Nigerian sprinter Okagbare has her ban extended to 11 years
June 28 2022 11:25 PM
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Nigeria’s Blessing Okagbare (7), Britain’s Asha Philip (5) and Belarus’ Krystsina Tsimanouskaya (9),
In this file photograph taken on July 30, 2021, Nigeria’s Blessing Okagbare (7), Britain’s Asha Philip (5) and Belarus’ Krystsina Tsimanouskaya (9), compete in the women’s 100m heats during the Tokyo 2020 Olympic Games at the Olympic Stadium in Tokyo. The Athletics Integrity Unit (AIU) announced yesterday that sprinter Okagbare has had her anti-doping suspension raised from 10 to 11 years because of a new element in her case, which also deprives the Nigerian women’s 4x100m relay team a chance to compete in the World Championships in Eugene. (AFP)

AFP/ Paris

Sprinter Blessing Okagbare has been given an additional one-year ban for doping violations on top of her existing 10-year suspension, a decision that rules Nigeria out of the sprint relay at the world championships.
The Athletics Integrity Unit charged the 33-year-old with “evading sample collection, and tampering or attempted tampering with the doping control process”.
In February, Okagbare was given her original ban for “multiple breaches of anti-doping rules”.
She was suspended during last year’s Tokyo Olympics after failing a drug test.
Six days after she had evaded sample collection on June 13, 2021, she competed in the relay event at Nigeria’s Olympic trials, helping her team to qualify for the world championships.
Those results have now been disqualified due to Okagbare’s involvement and Nigeria has therefore lost its potential qualification place in the women’s 4x100m relay at the world championships in Oregon in July.
“Over the years, we have repeatedly seen how one person’s actions adversely affect teammates who have trained hard and worked honestly for their results,” AIU head Brett Clothier said in a statement.
“In this instance, Nigeria has lost an important qualification spot. Those are the rules and we will not compromise on integrity.”
Okagbare, the 2008 Olympic long jump silver medallist, won her 100m heat in Tokyo last year, but she was thrown out of the Games after the AIU said she had tested positive for a human growth hormone following an out-of-competition test.
As a result of the case, Texas therapist Eric Lira, who supplied performance-enhancing drugs to Okagbare, became the first person charged under a new US anti-doping law.
The case is the first time charges have been brought under the Rodchenkov Act – a law introduced in the US in 2020 in the wake of Russia’s state-backed doping scandal.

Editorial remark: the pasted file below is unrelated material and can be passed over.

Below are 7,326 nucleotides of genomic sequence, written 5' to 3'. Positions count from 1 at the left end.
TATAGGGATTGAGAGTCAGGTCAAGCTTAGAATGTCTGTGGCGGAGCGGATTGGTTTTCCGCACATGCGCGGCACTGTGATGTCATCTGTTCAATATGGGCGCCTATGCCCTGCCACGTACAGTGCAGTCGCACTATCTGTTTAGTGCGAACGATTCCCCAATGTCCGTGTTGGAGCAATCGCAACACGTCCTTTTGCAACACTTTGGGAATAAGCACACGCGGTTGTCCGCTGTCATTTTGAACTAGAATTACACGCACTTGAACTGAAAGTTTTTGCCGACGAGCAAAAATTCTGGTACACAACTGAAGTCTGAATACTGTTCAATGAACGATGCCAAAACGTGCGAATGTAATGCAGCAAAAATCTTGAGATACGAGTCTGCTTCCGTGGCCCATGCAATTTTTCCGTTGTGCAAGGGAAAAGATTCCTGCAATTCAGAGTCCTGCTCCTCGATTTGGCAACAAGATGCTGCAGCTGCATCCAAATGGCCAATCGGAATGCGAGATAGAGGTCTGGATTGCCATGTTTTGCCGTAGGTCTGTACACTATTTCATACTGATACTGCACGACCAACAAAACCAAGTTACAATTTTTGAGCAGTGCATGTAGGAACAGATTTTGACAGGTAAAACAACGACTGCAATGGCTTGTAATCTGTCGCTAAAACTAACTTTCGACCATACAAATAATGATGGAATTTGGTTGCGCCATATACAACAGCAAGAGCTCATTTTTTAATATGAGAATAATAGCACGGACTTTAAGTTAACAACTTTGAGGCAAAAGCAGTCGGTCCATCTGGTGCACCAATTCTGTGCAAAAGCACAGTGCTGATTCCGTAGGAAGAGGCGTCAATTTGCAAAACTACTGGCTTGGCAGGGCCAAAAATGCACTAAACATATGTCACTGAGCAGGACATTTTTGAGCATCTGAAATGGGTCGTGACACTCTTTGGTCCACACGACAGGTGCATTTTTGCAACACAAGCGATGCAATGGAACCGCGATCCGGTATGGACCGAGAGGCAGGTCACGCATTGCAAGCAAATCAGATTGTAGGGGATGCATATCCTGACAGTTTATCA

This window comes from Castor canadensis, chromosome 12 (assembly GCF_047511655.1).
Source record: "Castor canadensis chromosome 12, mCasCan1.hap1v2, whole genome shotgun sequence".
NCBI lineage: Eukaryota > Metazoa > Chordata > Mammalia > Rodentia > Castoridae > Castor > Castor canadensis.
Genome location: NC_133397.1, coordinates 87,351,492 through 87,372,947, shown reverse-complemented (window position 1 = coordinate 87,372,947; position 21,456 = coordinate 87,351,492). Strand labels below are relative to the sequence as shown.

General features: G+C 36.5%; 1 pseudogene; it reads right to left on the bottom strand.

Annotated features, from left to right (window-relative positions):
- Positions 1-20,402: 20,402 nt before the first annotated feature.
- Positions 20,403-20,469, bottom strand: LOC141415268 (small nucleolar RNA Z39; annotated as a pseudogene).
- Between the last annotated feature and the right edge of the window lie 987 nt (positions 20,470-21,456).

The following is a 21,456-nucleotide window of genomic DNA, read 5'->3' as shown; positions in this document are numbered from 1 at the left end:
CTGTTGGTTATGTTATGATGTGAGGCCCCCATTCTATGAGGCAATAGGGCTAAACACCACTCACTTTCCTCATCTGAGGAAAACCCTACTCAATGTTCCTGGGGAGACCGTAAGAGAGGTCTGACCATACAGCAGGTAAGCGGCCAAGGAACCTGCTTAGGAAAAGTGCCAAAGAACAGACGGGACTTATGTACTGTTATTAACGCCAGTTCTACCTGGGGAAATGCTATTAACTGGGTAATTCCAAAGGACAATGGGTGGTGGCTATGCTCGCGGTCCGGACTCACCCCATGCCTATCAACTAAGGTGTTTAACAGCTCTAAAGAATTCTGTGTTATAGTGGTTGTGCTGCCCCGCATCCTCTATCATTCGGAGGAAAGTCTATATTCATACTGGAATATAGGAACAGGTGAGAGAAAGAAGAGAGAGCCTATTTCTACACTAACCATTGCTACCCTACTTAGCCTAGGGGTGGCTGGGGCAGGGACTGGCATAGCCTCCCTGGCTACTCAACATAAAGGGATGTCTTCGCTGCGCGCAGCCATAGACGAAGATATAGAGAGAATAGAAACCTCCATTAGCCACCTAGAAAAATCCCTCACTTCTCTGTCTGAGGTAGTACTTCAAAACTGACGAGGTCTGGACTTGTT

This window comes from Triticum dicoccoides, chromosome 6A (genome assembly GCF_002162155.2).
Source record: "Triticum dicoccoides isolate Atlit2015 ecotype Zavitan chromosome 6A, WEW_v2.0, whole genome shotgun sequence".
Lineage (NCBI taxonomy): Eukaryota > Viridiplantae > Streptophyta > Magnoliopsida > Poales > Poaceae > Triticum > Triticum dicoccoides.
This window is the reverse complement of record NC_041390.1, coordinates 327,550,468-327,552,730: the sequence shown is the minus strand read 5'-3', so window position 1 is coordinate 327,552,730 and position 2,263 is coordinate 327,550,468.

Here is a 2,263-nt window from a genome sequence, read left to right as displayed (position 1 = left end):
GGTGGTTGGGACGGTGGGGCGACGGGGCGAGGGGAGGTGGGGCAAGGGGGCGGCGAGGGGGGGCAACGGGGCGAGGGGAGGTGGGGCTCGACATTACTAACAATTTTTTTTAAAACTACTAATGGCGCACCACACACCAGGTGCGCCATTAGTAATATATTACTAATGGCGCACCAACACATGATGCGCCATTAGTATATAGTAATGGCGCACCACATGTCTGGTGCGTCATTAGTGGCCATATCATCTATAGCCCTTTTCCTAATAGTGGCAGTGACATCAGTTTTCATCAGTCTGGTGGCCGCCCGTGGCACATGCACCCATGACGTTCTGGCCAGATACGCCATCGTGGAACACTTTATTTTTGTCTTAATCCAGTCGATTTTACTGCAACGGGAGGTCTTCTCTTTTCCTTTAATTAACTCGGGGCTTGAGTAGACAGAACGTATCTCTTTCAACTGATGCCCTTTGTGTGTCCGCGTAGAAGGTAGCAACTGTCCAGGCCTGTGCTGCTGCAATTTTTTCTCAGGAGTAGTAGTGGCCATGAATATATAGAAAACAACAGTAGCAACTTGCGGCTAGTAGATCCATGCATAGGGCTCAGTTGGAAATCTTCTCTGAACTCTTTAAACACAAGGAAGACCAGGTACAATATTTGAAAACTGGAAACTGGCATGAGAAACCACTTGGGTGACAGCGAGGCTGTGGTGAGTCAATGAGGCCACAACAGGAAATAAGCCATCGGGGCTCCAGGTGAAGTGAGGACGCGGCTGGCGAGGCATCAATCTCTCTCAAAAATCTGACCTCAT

Jackson completes 100-200 double at Jamaica trials
Shericka Jackson delivered on her promise to produce something special in the women’s 200m with a world-leading 21.55 seconds (0.0m/s) on the final day of the Jamaican National Athletics Championships.
Jamaican track stars produced the third-fastest event ever at the world team trials in the national stadium at Kingston, with Jackson completing the 100-200 sprint double impressively.
After Friday’s 100m victory, Jackson surprised herself with a 200m performance that trails only US legend Florence Griffith-Joyner’s 34-year-old world record 21.34 seconds and the Jamaican record 21.53 by Elaine Thompson-Herah at last year’s Tokyo Olympics.
“Honestly, I am shocked by the time,” Jackson said. “I never expected to go that fast. I knew that I had something special in my legs but but to run that fast. I’m just grateful.”
Jackson surpassed her previous best of 21.81 from last year this year’s prior world best of 21.77 set earlier on the final by American Abby Steiner to win the US crown. Jackson, 28, has also won a national senior crown at 400m.
Olympic champion Thompson-Herah was second in 22.05 with Shelly-Ann Fraser-Pryce third in 22.14.
American-born Andrew Hudson won the men’s 200m in 20.10secs (0.5m/s), beating 100m champion Yohan Blake’s 20.31 with Nigel Ellis third in 20.41.
Tokyo Olympic champion Hansle Parchment won the 110m hurdles final in 13.14 secs (1.0m/s), taking charge late in the race after former World and Olympic champion Omar McLeod got off to a flying start.
Rasheed Broadbell was second in a season-best 13.20 with Orlando Bennett third in 13.28.
McLeod, who hit the third hurdle, finished eighth.
Britany Anderson, eighth in the Tokyo Olympics, won the 100m hurdles, coming from behind over the last three hurdles to win in 12.53(0.6m/s).



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